AIOps: Beyond the hype – it’s not hollywood AI
Many AIOps initiatives experience difficulties due to unrealistic expectations and a lack of a clear AIOps strategy. What is the reality beyond the AI hype, and how do we make these initiatives a success?
Join us in this CTO Perspective discussion with Jason Walker, Field CTO at BigPanda, to find out.
Lean back and watch the interview, or if you prefer reading, take a few minutes to read the transcript. It’s been lightly edited to make it easy for you to consume it. Enjoy!
Hello and welcome to the CTO Perspective, where we discuss unique perspectives about the most current issues in IT operations with the most current people in IT operations.
Here today with us is Jason Walker, former director of IT operations at Blizzard Entertainment, and currently BigPanda Field CTO. Hi Jason.
Jason: Good morning. Good to see you.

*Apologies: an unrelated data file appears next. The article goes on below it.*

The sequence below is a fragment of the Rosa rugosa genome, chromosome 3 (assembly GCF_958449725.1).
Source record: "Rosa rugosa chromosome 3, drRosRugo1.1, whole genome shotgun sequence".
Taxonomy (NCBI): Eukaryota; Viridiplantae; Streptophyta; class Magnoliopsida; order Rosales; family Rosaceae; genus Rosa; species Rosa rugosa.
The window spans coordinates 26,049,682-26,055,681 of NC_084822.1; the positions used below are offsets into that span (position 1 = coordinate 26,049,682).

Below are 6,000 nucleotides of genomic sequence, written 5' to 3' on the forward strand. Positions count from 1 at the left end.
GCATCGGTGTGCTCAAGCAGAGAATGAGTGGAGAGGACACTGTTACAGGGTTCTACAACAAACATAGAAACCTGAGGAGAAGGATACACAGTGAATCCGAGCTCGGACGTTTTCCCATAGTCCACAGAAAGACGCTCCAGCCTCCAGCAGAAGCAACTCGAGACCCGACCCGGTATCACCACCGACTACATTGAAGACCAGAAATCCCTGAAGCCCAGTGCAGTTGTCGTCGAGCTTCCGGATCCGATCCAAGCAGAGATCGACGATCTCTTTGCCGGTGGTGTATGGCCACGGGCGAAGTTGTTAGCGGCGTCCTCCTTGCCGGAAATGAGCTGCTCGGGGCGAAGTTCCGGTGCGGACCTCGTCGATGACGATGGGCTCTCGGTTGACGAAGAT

Yoram: Good to see you as well. It’s great having you here and talking to you. Let me just dive directly into the opening question: In my former years as an avid science fiction fan, when someone mentioned artificial intelligence, what came to my mind was a super-intelligence or sentient being, that knows a lot more than we do and can do a lot more than we can. We have no way of understanding what it does. We cannot participate in what it does, let alone control it. I have to say that even though I’ve matured since then, and the industry that we deal with is very educated and very technologically oriented, I sometimes still get the sense that when we talk to people about AIOps, in the back of their minds they’re expecting to get something similar. Am I mistaken?